• Bit 2 is 0 for 703 Hz in the first tone combination, 1 for 817 Hz.
• Bit 4 is 0 for 437 Hz in the second tone combination, 1 for 551 Hz.
• Bit 5 is 0 for 703 Hz in the second tone combination, 1 for 817 Hz.

Bit 3 is chosen to maintain the symmetry, and to place most of the control characters outside the simple center area, and the most common letters within.

The position of the character corresponding to a character in the middle square, but with the middle bit complemented, follows a simple pattern as well, which the left half of this diagram illustrates:

```   4 5 6 7         o e o o
1 0 1 2 3 2     e O O E O o
0 4 5 6 7 3     e E O E E e
C 8 9 A B F     o O O E O o
D C D E F E     e E O E E o
8 9 A B         e e o e
```

showing the hexadecimal code resulting from removing the middle bit of the 5-bit character; and the right half of the diagram shows the distribution of even and odd parity among the characters.

Incidentally, the real transmission mode which people who monitor utility broadcasts as a hobby call PICCOLO involves using two consecutive tones, each having six possible frequencies, to represent a five-bit character. And the idea of representing five bits by the cells of a 6 by 6 square missing its corners is also used in one of the forms of trellis-code modulation used with v.32 modems at 9600 bits per second.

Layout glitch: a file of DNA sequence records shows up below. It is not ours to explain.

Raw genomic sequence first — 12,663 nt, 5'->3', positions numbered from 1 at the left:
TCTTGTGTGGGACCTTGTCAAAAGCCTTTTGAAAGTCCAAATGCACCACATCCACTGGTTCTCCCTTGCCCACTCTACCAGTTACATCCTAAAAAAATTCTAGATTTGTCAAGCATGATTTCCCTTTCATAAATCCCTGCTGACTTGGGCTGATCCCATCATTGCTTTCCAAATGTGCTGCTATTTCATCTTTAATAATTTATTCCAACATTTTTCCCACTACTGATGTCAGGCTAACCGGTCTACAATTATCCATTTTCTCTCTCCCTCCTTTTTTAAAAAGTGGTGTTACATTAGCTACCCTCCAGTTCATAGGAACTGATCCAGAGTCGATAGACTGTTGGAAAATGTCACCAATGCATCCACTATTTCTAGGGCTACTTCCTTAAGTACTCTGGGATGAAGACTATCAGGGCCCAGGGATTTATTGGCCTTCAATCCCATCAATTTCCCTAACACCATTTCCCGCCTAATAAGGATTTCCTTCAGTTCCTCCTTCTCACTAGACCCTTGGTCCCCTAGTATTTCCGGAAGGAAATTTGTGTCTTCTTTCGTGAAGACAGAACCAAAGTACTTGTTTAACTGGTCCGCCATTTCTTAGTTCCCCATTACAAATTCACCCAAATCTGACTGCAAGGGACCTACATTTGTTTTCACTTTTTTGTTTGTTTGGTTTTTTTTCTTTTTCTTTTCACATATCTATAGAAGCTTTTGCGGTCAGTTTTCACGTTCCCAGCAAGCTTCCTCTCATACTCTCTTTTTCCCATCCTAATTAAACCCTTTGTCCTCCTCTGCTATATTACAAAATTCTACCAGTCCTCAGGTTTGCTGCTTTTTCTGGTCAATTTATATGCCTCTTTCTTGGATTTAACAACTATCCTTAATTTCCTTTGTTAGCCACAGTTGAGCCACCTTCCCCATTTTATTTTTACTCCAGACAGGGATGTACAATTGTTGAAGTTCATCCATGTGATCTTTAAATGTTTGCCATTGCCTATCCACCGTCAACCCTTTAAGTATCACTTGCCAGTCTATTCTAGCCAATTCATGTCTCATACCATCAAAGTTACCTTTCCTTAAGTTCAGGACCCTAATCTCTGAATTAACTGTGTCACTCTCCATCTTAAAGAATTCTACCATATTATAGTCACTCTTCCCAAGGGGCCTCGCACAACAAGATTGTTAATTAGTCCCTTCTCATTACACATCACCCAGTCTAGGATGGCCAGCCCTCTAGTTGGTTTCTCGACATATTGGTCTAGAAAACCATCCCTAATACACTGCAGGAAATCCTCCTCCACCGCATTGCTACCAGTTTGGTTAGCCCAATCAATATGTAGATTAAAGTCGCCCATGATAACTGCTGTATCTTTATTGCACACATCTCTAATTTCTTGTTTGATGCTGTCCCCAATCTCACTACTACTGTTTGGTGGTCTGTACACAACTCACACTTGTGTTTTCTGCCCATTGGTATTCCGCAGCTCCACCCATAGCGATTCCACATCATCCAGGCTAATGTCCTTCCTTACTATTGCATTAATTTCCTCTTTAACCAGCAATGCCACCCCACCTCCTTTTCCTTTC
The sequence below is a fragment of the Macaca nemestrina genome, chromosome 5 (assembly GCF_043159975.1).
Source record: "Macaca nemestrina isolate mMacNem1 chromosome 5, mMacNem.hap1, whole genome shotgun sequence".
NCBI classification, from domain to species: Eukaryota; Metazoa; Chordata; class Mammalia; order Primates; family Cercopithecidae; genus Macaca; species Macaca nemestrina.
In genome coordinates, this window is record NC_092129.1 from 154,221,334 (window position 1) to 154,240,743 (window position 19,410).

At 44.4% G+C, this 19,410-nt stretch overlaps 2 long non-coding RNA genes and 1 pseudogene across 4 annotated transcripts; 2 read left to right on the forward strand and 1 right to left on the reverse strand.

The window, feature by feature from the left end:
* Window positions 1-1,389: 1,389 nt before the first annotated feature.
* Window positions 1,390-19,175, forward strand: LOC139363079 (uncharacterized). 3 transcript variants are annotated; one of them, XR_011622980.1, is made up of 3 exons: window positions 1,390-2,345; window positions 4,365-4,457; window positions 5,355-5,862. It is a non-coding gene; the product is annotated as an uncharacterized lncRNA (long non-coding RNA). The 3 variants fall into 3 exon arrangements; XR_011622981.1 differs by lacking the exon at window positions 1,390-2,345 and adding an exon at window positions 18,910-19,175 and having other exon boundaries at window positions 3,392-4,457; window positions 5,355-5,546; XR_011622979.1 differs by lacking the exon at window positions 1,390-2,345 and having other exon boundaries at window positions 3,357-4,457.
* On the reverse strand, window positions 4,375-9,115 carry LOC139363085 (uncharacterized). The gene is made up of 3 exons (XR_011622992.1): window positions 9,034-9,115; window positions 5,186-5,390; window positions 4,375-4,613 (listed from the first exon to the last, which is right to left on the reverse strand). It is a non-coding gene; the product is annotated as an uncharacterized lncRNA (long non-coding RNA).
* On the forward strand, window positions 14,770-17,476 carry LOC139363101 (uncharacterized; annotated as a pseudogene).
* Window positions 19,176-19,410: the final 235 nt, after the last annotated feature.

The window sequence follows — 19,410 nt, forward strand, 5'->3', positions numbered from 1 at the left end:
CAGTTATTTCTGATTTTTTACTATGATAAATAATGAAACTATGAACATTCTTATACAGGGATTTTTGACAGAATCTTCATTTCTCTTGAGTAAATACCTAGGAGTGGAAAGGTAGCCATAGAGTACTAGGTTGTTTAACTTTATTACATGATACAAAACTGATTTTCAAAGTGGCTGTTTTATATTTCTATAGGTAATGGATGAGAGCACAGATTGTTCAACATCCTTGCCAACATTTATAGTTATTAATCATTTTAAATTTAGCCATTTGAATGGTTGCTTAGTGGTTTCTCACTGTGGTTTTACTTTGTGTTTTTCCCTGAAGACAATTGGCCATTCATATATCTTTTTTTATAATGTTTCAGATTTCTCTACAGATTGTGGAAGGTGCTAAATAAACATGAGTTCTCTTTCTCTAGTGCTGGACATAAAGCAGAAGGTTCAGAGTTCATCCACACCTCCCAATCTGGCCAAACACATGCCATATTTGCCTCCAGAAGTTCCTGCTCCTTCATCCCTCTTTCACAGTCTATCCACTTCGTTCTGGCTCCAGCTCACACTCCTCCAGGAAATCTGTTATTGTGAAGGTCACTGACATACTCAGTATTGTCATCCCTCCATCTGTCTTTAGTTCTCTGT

The five bits are used for four data bits and one parity bit, and the modulation rate is 2400 baud, which means that, given one start bit and one stop bit, a "9600 baud" modem would actually be capable of handling, on the input of its serial port, a 12,000 baud serial data stream, I would have thought, since the higher-speed modems do not send the start and stop bits. However, they may face other overhead for synchronization purposes, since the standards do specify more than just a modulation method.

### Conclusion

On another page, I discuss a current official standard for using lower case with 5-level code, CCITT/ITU Recommendation S.2, which uses extra LTRS characters while in letters shift to switch between upper and lower case, and I also propose ways to extend 5-level code to embrace the entire UNICODE character repertoire.